Singin in the Rain, comically thematizes the struggle of Hollywood’s transition to sound. Dubbing of female vocals occurs on several levels, both within and outside of the story. Central to the narrative is the dramatic irony that Monumental Pictures’ beloved silent film starlet Lina Lamont (Jean Hagen) has a shrill and grating voice. The voice Hagen affected for the role of the glamorous Lina Lamont is in itself a stock-character, employed to humorously indicate tacky, low-class women. She is juxtaposed by the lovely ingénue Kathy Selden (Debbie Reynolds). Monumental Pictures recognized the monetary value of Lina’s image and remarks on her commodity status in the first minutes of the film; a male PR rep tells her “the studio’s gotta keep their stars from looking ridiculous at any cost.” The explicit acknowledgment of Lina’s glamorous image as a generator of capital and her voice as a threat to that crystallizes in a single sentence Lina’s ability to be divided into her constituent parts. However, Lamont’s less-than- beautiful voice does not spell disaster for her career or the studio. The male stars and studio heads come up with a plan to save face. Cosmo Brown’s solution of having Kathy Selden provide a voice for Lina’s body introduces another female performance into the gendered circuit of production. Compounding the irony, Debbie Reynolds’ voice was overdubbed in several scenes throughout the film. Betty Noyes provided the vocals for the ballad “Would You,” that Reynold’s Kathy Selden character was dubbing for Lina Lamont. Additionally, in a scene where Kathy is overdubbing Lina’s spoken lines, Jean Hagen, in fact, speaks the words the audience hears.
Multilayered and self-referential, the dubbing in this film reveals the artifice of the cinematic apparatus, including the dubbing process, while still upholding the capitalist patriarchal structure that governs Hollywood productions.
When deconstructed via technological means, the on-screen woman’s performance-based identity is destroyed and with it the ability of the spectator to identify with the character on a psychological level. Just as a surgeon would wield a scalpel, the post-production crew dissects the performance of the on-screen female, for the voice is just as integral to the performance as the physical body. The resulting “workable” parts of the actress’s voice and physical form are reduced to fetish objects, subject to the voyeuristic dominance exerted by the patriarchal order. I maintain that the forcible separation of the voice from a woman’s body is damaging to the agency once held in the “oneness” of the unified performance. A female voice without an accompanying body is deprived of the corporeal substance that anchors it in reality and believability for the spectator.
That isn’t to say there is no significance to the reunification of voice and body. The artificial vocal and physical performance is consumed at the final stage of the production process by the moviegoer. By accepting this illusion of a female performance as a unified whole, the spectator enters into an agreement with the film (and filmmaker) as a consumer of not only the film product, but also the constructed female performance product. Audience members consume a film and its content, and through their continued patronage reaffirm the demand for a particular idealized performance of femininity.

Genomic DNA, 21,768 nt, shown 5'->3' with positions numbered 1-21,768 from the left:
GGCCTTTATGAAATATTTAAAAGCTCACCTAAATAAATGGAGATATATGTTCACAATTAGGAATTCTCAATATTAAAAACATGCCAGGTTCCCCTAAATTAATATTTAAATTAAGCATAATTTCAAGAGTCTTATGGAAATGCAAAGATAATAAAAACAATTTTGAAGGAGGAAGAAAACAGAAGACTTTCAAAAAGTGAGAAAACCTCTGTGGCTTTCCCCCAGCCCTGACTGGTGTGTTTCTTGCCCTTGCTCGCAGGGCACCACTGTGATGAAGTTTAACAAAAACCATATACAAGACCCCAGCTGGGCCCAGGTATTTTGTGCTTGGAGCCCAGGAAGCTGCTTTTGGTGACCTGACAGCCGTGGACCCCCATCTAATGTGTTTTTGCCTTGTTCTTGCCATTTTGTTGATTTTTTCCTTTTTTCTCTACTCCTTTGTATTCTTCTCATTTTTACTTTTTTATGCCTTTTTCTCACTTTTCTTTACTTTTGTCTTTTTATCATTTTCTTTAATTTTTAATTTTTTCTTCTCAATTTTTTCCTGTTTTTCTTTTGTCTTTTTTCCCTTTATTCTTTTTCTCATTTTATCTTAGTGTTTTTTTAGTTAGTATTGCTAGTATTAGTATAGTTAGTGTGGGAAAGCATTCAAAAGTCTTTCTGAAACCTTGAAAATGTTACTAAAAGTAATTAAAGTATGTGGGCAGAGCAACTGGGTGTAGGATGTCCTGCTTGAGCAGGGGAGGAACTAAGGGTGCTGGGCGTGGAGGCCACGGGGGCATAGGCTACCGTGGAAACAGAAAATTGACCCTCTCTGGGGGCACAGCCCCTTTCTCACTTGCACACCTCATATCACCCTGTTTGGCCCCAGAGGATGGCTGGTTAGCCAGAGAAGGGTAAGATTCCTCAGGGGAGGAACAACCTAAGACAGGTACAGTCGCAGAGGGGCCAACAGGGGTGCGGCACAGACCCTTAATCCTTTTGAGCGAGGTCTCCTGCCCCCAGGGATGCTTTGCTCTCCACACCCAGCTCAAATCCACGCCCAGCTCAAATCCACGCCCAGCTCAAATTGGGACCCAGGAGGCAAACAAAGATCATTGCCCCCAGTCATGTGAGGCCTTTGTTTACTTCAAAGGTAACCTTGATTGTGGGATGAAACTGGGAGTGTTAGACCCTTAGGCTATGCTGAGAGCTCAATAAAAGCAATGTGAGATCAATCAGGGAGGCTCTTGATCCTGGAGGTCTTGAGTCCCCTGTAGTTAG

We can see such a performance of femininity in the 2013 Spike Jonze film Her, where the female voice divorced completely from the body is placed prominently on display. Scarlett Johansson portrays Theodore Twombly’s (Joaquin Phoenix) ultra-sophisticated operating system named Samantha. Twombly is a lonely, not-quite- divorcé, who, upon purchasing and installing a new operating system with artificial intelligence, chooses for the OS to have a female voice. Theodore’s chosen
dominance over the female voice is the first indication of Her’s adherence to the patriarchal order. His display of gendered agency subjugates any that she might have. Samantha’s potential agency would be stillborn regardless, from her lack of physical body. At first, Samantha functions as Theodore’s secretary; even devoid of a body, she cannot escape the office-type gender politics reminiscent of a 1960s advertising firm. When the two ultimately fall in love it is framed as a positive development that the viewer accepts as fact. Her takes the fetishization of the female voice to the extreme, completely detaching it from the body. However, the quality of the voice, specifically Scarlett Johansson’s voice, is specific enough to have presence, or “an ontological there-ness despite an absence of body.”[i] The inability for Samantha to physically embody herself speaks to her lack of ownership over her individual identity. In fact, when Samantha attempts to bring a flesh and blood surrogate into the relationship, Twombly is unable to cope. Anthropomorphizing an inherently incorporeal voice exposes the anxieties and frailty within Twombly’s psyche and to an extent, within the viewer.
This scene’s effect is particularly potent due to the knowledge of Scarlett Johansson’s appearance. A cognitive disconnect occurs within the spectator’s mind when the door opens to reveal a woman who looks similar to, but is clearly not Johansson. Jonze plays in the realm of the uncanny and evokes a sense of unease within the viewer through voice/body mismatch.
When the talkies took over, along with them came the ability for post-production editors to further manipulate the elements in the film to fit the given aesthetic. Deconstructing and rebuilding a female performance through same-language overdubbing is tantamount to Frankenstein’s assembly of The Creature from the parts of several men, but with the addition of gender politics. Across film genres and eras, Hollywood’s preoccupation with curating female performance has remained constant. Through critical analysis of the narrative conventions concerned with cleaving the female voice and body, one can observe art as an imitatation of life.
[i] Kaja Silverman, The Acoustic Mirror: The Female Voice in Psychoanalysis and Cinema, (Bloomington and Indianapolis: Indiana University Press, 1988), viii.
[ii] Troy Bordun, “On the Off-screen Voice: Sound & Vision in Spike Jonze’s Her,” CineAction 98 (2016): 59.
by Ashleigh Bowers
Ashleigh is a 20-something grandpa from Durham, North Carolina. If you make it past her fortress of books you might find her chatting endlessly (to no one in particular) about the sonic characterisations of women in film. To that end, she is currently pursuing a dual masters in Cinema Studies and Sound Design from Savannah College of Art & Design. She knows every word to The Princess Bride, is a sucker for Centre Stage and Bring it On and consiers director Todd Haynes her queer spiritual soulmate. You can follow her music-making alter-ego Brett.Ashleigh on Soundcloud here, or read her irreverent tweets @13cupsofcoffee.